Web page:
Traditional software programs concentrate on the phase-based approach to development as each of the products go through the alpha, beta, and golden versions.
Each release begins the introduction of new features and some residual issues of the last release are identified and corrected. The development cycle then touches upon the "alpha" phase when each feature is being implemented after thorough testing. When bugs are fixed, the beta phase kicks in and the bugs can be redressed with customer feedback. Unfortunately, with every bug being weeded out, new ones appear, forcing a case of whack-a-mole. Once no bugs are open, the golden master milestone is reached and the new minor issues are pushed in for the next release.
Technical Debt: What Does it Entail?
Developers and product managers sometimes disagree about the nature of technical debt. Here are some versions of technical debts that are all true:
It is the difference between what is promised and what is delivered including technical shortcuts for meeting delivery deadlines.
Architectural work is sometimes touted to be technical debt, but it all depends on the nature of change.
Product development that revolves around building new features will lead to slow performance and technical debt in the form of bugs that are waiting to be fixed.
One needs to demarcate the line between technical debt, desired changes in the code base, and addition of new features. Clear communication is the key between optimal usage of resources as redressing of issues backlog and the evolution of the code base needs to be scheduled in a balanced manner.
The Agile Approach for Reducing Technical Debt
Agile brings quality to the iterative development approach for maintaining a consistent level of efficiency to the process, release after release. If a feature is not up to the mark, it is done away with in the release.
Traditional teams depend on the done status for sending the product to QA. The point is that not all bugs are addressed, and hence many more bugs creep in early. By the time QA tries to assess the product, it is already saddled with multiple layers of defects. Agile teams though use the "done" status to denote the product status as ready for release. The team of developers rely on useful techniques like feature branching workflows, automated testing, and the like within the presumed development cycle.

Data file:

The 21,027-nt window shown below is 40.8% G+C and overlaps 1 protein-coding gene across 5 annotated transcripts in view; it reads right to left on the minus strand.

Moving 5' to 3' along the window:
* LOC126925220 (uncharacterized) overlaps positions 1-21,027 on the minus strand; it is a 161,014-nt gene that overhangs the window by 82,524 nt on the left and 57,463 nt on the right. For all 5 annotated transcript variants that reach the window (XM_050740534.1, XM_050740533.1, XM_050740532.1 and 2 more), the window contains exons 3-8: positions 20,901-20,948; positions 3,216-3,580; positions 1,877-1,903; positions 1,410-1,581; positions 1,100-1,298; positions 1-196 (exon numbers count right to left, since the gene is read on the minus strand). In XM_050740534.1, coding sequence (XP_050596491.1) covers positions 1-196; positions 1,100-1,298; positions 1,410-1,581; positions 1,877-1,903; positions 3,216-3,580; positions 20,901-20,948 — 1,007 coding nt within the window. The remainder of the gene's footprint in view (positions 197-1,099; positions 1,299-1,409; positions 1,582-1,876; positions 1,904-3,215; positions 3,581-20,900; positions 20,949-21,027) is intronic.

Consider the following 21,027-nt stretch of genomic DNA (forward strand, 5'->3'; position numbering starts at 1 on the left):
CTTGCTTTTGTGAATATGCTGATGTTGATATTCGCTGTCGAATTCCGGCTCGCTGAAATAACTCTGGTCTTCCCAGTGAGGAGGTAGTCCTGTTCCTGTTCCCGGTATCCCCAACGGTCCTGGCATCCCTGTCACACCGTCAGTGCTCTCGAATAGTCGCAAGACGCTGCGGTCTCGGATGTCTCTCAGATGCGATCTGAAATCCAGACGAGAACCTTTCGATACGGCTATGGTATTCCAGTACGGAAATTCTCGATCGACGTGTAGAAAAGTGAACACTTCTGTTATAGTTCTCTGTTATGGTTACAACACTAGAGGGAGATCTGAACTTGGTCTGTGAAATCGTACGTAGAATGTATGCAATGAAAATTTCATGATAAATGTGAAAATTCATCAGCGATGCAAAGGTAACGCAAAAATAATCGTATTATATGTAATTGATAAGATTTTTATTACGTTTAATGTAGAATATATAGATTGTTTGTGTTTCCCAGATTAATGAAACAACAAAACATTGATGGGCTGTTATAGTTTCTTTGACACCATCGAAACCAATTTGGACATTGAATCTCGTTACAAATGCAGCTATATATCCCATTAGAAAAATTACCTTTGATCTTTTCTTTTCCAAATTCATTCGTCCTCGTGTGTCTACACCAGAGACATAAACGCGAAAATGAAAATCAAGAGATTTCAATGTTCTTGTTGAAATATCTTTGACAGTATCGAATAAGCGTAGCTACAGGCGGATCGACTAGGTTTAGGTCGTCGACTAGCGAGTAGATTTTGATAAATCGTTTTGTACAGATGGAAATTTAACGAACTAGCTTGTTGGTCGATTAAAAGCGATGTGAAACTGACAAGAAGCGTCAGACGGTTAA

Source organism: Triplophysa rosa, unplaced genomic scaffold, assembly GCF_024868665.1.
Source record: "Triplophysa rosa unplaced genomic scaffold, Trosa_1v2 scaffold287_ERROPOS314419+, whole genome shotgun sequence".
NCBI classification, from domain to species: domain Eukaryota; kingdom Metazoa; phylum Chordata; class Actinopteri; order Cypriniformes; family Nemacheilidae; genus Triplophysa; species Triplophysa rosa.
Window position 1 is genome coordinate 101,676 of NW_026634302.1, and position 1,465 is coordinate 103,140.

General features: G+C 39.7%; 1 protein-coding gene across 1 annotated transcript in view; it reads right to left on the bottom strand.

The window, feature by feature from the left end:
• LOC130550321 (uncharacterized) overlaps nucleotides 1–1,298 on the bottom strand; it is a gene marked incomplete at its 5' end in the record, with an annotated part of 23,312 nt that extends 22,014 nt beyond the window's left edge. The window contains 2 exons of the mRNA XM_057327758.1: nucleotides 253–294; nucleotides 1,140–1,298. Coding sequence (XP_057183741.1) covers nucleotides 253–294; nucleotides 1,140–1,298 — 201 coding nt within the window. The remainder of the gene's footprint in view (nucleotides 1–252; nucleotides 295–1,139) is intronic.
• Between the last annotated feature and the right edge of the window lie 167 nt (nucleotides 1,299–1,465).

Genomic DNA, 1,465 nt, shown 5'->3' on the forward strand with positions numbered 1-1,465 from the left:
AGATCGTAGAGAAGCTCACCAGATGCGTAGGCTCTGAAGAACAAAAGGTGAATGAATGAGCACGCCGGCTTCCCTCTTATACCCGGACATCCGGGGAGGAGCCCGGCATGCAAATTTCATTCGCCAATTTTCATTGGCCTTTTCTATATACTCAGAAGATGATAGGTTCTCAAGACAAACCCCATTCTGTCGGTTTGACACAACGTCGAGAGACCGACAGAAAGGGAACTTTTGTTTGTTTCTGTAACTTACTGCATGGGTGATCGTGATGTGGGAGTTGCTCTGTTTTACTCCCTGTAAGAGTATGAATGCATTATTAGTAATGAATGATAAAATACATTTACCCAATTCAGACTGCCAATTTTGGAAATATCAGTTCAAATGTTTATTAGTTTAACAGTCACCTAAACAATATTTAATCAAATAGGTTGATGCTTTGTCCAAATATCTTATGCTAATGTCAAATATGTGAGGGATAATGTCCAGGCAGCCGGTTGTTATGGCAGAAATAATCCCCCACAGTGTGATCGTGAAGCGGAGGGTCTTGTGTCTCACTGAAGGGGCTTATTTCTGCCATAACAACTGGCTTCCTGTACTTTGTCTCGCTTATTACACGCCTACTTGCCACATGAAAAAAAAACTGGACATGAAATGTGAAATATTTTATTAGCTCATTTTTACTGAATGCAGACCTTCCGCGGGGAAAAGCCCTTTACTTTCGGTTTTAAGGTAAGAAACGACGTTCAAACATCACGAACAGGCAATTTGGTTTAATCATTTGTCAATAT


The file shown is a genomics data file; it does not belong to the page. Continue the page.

The main branch of the code base should be robust enough to be shipped and the first priority for the team. So new features are added to the task branch and assessed through automated tests.
Once the features are complete, and the tests are passed, the said branch can be merged with the main branch. The quality of the results are fixed high thus keeping technical debt under control.
For many organizations, the changes are enormous. With agile process, the focus is not on the schedule but towards high-quality, bug-free software. The scope of the release is reduced and hence there is no compromise on quality. Since the longer bugs linger, they are tedious to fix too.
Working with legacy code always implies that you would have some technical debt in the offing. Taming the existing debt, and getting the team to focus on new feature development is the main priority here.
Beware of Testing Sprints
Do not compromise on the definition of a completed module by adding testing tasks to it. Deferring the issues to the testing team invites technical debt. If bug fixing is not incorporated in the original plan, then bug fixing will not be done. The process needs to include complete automated testing. Manual testing affects team's agility on more levels than one along with a buggy code base.
Automate Bugs Away
When someone discovers bugs, it is important to take time out for automated testing that would demonstrate the same. Rerun the test after the bug is fixed to ensure that it is addressed perfectly. Test-driven development maintains quality in agile development efficiently.
Change the Team’s Traditional Approach
Changing the team's philosophy will go a long way in managing technical debt. Educating the product owner how tech debt can be brought to zero is also useful in this regard. Modularize your architecture with new components and libraries and the agility of the new branches can be extended to the other code as well.